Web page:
But exactly one year later, at 6:28 p.m. Friday, the scene was much different.
A crowd of more than 100 people stood shoulder to shoulder in a small garden at First Baptist Church of Williams for the first Calhoun County event to mark the anniversary of the April 27 tornado and to remember the two church members who were lost that day.
"It's hard to believe that it has been a year ago this afternoon that the storm came though this part of the county," said Wendell McGinnis, a deacon, to the crowd. "I don't know that something like this will ever be forgotten."
Two bricks, one to honor Bill and Linda Lipscomb and another to honor the volunteers and the other victims, were placed in the garden. Not far away a lone maple tree was planted to memorialize the Lipscombs, church members who were killed on April 27.
Mike Oliver, the church's former pastor, guided the congregation during the early days after the storm. From the heart of the garden Friday he read from the Book of Ecclesiastes. He spoke of pain, of hope and of renewal.
"There are a lot of reasons to grieve but there are also reasons to hope," Oliver said. "God and Jesus love us and have prepared a place for us to go when the rhythm of the seasons of our lives ends."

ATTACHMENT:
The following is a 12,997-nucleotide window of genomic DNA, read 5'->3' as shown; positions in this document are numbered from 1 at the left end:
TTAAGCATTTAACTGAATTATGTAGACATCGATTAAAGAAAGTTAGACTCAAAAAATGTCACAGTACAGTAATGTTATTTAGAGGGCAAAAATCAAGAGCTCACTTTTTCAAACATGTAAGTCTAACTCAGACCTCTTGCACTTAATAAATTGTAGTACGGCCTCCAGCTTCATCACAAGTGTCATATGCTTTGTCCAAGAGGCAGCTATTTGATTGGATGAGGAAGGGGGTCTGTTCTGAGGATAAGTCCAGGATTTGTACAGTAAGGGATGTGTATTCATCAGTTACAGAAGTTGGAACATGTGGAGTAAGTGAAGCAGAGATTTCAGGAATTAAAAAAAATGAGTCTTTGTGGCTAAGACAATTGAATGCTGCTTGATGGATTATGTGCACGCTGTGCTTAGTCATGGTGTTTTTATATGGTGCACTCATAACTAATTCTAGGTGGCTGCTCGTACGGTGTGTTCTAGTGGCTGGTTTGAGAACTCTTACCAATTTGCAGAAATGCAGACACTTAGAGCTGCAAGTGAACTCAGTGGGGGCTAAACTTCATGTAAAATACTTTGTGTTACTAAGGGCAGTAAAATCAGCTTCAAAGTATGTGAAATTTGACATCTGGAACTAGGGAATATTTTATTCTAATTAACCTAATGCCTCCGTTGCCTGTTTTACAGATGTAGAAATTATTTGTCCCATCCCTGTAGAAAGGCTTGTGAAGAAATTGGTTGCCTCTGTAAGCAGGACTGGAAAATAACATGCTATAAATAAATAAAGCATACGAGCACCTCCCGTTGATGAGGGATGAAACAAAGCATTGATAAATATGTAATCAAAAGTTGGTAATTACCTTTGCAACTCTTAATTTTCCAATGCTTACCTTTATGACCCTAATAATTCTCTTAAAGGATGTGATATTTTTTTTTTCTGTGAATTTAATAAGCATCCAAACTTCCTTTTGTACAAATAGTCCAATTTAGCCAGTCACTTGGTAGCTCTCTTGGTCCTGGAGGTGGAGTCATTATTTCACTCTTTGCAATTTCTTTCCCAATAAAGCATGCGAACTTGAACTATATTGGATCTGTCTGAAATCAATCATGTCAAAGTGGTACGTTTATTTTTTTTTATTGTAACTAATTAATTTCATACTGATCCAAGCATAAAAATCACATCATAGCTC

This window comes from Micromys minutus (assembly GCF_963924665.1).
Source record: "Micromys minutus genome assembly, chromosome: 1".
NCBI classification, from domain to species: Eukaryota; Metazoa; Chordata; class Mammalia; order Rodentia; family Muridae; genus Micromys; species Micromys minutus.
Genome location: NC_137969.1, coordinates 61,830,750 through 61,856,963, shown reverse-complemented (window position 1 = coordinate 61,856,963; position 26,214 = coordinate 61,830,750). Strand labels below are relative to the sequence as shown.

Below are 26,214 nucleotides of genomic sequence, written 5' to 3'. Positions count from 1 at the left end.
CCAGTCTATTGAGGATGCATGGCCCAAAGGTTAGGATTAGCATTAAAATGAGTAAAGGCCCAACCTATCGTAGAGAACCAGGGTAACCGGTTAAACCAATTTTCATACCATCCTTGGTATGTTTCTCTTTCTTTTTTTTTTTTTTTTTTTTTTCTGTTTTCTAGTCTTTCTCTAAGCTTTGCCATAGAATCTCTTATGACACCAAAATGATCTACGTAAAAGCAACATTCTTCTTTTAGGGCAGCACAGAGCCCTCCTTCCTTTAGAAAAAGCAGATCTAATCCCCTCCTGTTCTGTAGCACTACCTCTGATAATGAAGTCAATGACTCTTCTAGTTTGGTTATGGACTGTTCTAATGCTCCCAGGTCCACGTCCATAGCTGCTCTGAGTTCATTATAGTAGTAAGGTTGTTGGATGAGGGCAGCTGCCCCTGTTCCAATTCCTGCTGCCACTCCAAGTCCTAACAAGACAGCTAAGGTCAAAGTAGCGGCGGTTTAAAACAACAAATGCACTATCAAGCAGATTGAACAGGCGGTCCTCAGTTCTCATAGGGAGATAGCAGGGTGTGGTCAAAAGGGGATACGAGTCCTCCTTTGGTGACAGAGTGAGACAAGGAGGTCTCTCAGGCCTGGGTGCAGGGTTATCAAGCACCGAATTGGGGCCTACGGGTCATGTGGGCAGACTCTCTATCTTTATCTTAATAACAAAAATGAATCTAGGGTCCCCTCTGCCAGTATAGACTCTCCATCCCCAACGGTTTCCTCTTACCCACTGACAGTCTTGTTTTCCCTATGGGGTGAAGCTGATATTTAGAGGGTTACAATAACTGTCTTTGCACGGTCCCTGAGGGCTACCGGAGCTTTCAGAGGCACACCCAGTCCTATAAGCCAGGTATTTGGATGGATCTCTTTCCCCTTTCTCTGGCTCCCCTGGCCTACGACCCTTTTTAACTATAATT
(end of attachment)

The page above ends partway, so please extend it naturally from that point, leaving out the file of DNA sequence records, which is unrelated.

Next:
Near the back of the garden, one young couple stood, their eyes cast down at the pavement in a long stare. Around them, others stood without expression in Friday work clothes. Some fought tears.
Young children batted at their siblings, distracting their parents. A baby not yet born a year ago rested in the arms of its mother.
The Lipscombs' three adult sons, their three daughters-in-law and their grandchildren stood in the center of the garden near a statue of Christ as the pastor's words were amplified through speakers. The Lipscombs' sons said they are holding onto hope as they have done since April 27.
"We get tears in our eyes, but we know here where they're at," Chad Lipscomb said.
Contact staff writer Laura Johnson:256-235-3544. On Twitter@ LJohnson_Star.